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California Context

August 4, 2007 – September 23, 2007

mixed media illustration of a rabbit riding a spider with a baby's face, floating abstract faces or masks, a hand with lucha libre masks on the finger tips, and at least three birds in the scene
Rob Clayton, Welcome Home, 1998. Mixed media on canvas, 36 x 72 inches. Gift of Howard A. and Judith Tullman, Collection of the Madison Museum of Contemporary Art.
a person seated on a chair with their legs crossed and their hands grab either side of the seat. they wear jeans and a button-up shirt.
John R. Coplans, Marcella, 1981. Gelatin silver print, 17 x 14 inches. Gift of Mr. Roger Smith, Collection of the Madison Museum of Contemporary Art.
three people, perhaps a family, are pictured. one person rests their arm on another person's shoulder. this person wraps their arm around a younger individual.
John R. Coplans, Rotko Family, 1981. Gelatin silver print, 17 1/2 x 22 inches. Gift of Mr. Roger Smith, Collection of the Madison Museum of Contemporary Art.

Overview

California Context accompanies Jess: To and From the Printed Page, a major exhibition exploring work by the artist known simply as “Jess” (1923–2004) and is organized by iCI (Independent Curators International). This complementary exhibition, drawn from the Museum’s permanent collection, demonstrates the artistic energy that surrounded Jess’s life and work in his home state.

Although Jess was an important artistic figure throughout the latter half of the twentieth century, he often worked against dominant artistic trends. California Context shows the range of styles and approaches to art making—some similar to Jess’s, others very different—that prevailed in the expansive and populous state of California during that time, and includes works by a number of important figures in American art.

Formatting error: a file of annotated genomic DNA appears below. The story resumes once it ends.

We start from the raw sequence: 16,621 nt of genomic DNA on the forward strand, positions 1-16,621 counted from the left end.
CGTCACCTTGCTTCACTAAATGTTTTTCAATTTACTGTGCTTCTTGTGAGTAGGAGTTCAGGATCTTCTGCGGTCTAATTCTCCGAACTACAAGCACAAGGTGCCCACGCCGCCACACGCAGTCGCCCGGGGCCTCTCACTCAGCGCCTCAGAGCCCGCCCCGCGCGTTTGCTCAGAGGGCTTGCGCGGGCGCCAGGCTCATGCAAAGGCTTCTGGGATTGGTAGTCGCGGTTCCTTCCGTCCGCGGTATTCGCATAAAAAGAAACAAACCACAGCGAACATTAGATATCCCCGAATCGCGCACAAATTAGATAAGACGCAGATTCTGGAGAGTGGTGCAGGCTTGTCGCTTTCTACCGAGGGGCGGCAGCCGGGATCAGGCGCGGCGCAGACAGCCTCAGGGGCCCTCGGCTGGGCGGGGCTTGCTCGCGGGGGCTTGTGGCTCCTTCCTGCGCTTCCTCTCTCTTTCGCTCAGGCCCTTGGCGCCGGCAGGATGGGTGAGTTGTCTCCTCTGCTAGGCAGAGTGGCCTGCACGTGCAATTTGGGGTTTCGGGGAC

Ed Ruscha, for example, is known as one of the first Pop artists because of his interest in popular icons such as gas stations. Like Jess, Ruscha infused his imagery with written words; in Jess’s case, he created collages based in narratives, while Ruscha’s works are often rendered in a fashion referencing sign painting or commercial arts. One of Ruscha’s seminal prints, Cheese Mold Standard Olive, 1969, will be included in the exhibition. Joan Brown’s The Search, 1977, which will also be on view, demonstrates her interest in using symbolic figures to explore emotions and spirituality buried deep within the self. Brown, Manuel Neri, and Jess were all members of the Bay Area artist collective known as the Rat Bastard Protective Association, founded by Bruce Conner. Works by Neri and Conner will be shown alongside works by Robert Bechtle, Larry Bell, John Coplans, Richard Diebenkorn, and David Hockney. California Context will also highlight contemporary artistic trends in California through works by Rob Clayton, Jason Jägel, and Amir Zaki.


Exhibition Support

Generous support for California Context has been provided by a grant from the Wisconsin Arts Board with funds from the State of Wisconsin; and the Art League of the Madison Museum of Contemporary Art.